1.         Angkor (Cambodia) (C 668)

Year of inscription on the World Heritage List  1992

Criteria  (i)(ii)(iii)(iv)

Year(s) of inscription on the List of World Heritage in Danger    1992-2004

Previous Committee Decisions  see page https://whc.unesco.org/en/list/668/documents/

International Assistance

Requests approved: 0 (from 1992-1998)
Total amount approved: USD 113,595
For details, see page https://whc.unesco.org/en/list/668/assistance/

UNESCO Extra-budgetary Funds

Total amount provided to the property: Approximately USD 52 million

Previous monitoring missions

September 2005: technical advisory mission concerning the protection of Zones 1 and 2 of Angkor; In addition, the ad hoc experts of the International Coordinating Committee (ICC) carry out monitoring of the property and of ongoing projects in the complex of Angkor, twice per year, on the occasion of the ICC technical and plenary sessions. 

Factors affecting the property identified in previous reports

a) Uncontrolled urban expansion;

b) Lack of an appropriate management system. 

Illustrative material  see page https://whc.unesco.org/en/list/668/

Conservation issues presented to the World Heritage Committee in 2010

The State Party submitted a comprehensive “Rapport sur Angkor”, dated January 2010 to address the Committee’s requests and reporting progress as follows:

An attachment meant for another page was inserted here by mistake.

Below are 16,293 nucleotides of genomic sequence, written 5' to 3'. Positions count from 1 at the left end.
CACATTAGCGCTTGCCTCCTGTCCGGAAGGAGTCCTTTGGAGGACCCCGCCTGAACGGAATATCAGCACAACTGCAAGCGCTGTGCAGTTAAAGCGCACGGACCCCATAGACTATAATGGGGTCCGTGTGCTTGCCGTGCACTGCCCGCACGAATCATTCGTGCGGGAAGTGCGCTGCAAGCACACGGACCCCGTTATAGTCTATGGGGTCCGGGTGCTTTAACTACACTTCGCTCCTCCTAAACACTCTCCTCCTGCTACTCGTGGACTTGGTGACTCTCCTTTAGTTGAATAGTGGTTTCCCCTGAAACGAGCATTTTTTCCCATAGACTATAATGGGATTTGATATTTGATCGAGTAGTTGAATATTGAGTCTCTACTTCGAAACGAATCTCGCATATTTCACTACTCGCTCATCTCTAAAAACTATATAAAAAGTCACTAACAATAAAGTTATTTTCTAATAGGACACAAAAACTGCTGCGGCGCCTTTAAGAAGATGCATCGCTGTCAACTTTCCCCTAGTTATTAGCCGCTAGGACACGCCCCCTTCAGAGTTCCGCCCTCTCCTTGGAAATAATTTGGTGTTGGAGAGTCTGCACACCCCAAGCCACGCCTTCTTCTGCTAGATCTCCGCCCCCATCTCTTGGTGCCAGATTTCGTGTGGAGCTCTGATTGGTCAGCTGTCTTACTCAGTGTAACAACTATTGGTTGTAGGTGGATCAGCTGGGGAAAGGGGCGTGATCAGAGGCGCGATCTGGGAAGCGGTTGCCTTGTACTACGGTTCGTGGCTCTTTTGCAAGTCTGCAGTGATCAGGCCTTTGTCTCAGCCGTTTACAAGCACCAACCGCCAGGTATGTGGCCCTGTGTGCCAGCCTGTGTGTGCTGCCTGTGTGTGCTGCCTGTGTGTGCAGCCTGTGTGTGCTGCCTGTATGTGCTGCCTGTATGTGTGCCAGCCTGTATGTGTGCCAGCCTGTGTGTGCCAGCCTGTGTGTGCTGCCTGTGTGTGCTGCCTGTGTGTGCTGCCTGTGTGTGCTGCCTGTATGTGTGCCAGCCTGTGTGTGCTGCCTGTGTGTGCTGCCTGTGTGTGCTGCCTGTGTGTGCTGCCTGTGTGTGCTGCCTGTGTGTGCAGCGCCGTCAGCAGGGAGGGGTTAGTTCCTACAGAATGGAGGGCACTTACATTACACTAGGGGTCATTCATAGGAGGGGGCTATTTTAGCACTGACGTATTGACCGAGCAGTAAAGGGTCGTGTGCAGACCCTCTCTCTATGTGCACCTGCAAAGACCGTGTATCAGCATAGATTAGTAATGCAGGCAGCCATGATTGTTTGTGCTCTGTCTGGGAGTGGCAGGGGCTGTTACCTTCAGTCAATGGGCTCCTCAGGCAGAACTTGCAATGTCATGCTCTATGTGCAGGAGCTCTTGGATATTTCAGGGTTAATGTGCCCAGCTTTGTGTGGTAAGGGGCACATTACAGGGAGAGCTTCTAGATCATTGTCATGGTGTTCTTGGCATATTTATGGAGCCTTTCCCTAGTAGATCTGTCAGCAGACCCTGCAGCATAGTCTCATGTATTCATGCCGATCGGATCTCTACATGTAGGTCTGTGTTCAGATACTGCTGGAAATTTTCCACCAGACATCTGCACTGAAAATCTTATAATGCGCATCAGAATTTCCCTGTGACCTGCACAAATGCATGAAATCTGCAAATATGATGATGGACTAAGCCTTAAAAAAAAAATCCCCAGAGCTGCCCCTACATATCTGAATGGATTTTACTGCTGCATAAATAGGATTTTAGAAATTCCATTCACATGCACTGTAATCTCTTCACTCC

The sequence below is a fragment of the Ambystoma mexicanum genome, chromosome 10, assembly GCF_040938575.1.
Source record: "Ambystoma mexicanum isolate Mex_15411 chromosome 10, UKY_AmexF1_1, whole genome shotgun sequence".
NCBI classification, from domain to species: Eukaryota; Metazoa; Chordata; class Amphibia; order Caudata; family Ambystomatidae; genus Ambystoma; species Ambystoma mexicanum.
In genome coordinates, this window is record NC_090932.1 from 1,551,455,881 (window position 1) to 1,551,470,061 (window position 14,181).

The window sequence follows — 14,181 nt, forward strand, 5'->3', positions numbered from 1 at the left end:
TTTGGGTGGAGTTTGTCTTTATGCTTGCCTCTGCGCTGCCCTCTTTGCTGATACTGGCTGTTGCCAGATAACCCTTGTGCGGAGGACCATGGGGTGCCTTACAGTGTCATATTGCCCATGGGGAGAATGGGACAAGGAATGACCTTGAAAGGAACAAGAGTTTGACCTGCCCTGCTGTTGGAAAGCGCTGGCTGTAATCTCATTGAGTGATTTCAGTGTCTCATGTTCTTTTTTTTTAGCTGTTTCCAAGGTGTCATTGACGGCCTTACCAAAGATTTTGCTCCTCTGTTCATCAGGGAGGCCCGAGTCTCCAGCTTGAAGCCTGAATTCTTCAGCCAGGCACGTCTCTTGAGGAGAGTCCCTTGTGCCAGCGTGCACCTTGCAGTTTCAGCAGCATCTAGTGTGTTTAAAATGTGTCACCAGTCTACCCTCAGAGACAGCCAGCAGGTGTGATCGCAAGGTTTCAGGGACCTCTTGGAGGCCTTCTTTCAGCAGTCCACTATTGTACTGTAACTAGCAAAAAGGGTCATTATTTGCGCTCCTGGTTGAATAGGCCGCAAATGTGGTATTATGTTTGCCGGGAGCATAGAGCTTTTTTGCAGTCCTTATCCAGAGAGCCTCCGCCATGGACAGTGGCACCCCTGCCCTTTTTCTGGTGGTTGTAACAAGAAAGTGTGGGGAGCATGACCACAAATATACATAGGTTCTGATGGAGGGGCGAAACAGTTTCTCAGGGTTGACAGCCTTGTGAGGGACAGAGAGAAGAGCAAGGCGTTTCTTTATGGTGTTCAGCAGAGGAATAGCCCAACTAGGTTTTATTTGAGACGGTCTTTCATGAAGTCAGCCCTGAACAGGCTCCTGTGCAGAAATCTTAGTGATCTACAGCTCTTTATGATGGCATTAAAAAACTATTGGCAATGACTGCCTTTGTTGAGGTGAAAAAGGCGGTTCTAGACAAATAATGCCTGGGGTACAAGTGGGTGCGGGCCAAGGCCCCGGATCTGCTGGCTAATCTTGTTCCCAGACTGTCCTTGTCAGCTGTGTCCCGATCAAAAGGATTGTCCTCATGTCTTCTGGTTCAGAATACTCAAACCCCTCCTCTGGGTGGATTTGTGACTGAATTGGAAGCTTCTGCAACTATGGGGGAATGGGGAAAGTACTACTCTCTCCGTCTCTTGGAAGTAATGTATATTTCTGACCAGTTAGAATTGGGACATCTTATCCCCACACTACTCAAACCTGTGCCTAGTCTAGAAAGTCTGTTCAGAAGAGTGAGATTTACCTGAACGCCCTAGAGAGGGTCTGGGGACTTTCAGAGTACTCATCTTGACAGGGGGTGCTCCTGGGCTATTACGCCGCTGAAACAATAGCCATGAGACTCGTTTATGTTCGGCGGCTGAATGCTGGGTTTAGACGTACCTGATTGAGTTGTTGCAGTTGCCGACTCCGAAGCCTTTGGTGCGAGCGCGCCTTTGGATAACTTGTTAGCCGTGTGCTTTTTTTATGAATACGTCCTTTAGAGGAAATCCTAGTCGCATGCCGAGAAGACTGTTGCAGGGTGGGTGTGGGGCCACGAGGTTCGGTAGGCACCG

a) Clarify, including through new legislation if necessary, the rules regarding property rights, ownership and building codes applicable to zones 1 and 2

In a section entitled Management and Occupation of Land, the State Party report notes that sub-decree 50 ANK/ BK expressly created a Department of Environmental Planning of Territory and of Management of the Habitat of the Park of Angkor, charged with analysis, evaluation, monitoring and action related to the situation of the World Heritage inscription, in consideration of the population resident on the site. The report notes actions taken for juridical protection (including a series of decrees, laws and governmental decisions from 1994-2004), territorial protection (including a project to establish community learning centre, projects for community development (encouraging villagers to develop their lands for their use rather than for sale), territorial protection measures to reduce pressures on the Park (including adoption of a Siem Reap Master Plan, severe application of relevant laws, establishing new settlements outside zones 1 and 2, heritage protection awareness building etc.), social protection measures (including efforts to increase public awareness concerning the importance of conservation, and communications links with the A.N.A. and local communities.

 

b) Enforce existing laws regarding illegal occupation, unauthorized construction and development and park-land appropriation/alienation

The State Party report notes that the sub-decree 50 ANK/ BK has expressly created a Department of Order and Co-operation to deal with such issues. The report documents the efforts of the new Department and its predecessor agency to control, limit and reverse illegal activities. The report quantifies the problem, documenting many hundreds of illegal acts stopped in both 2008 and 2009, including removal of illegal kiosks, removal of sand, etc. The report also notes the importance of balancing control activities with education activities to fully address the scale of illegal activities present on site.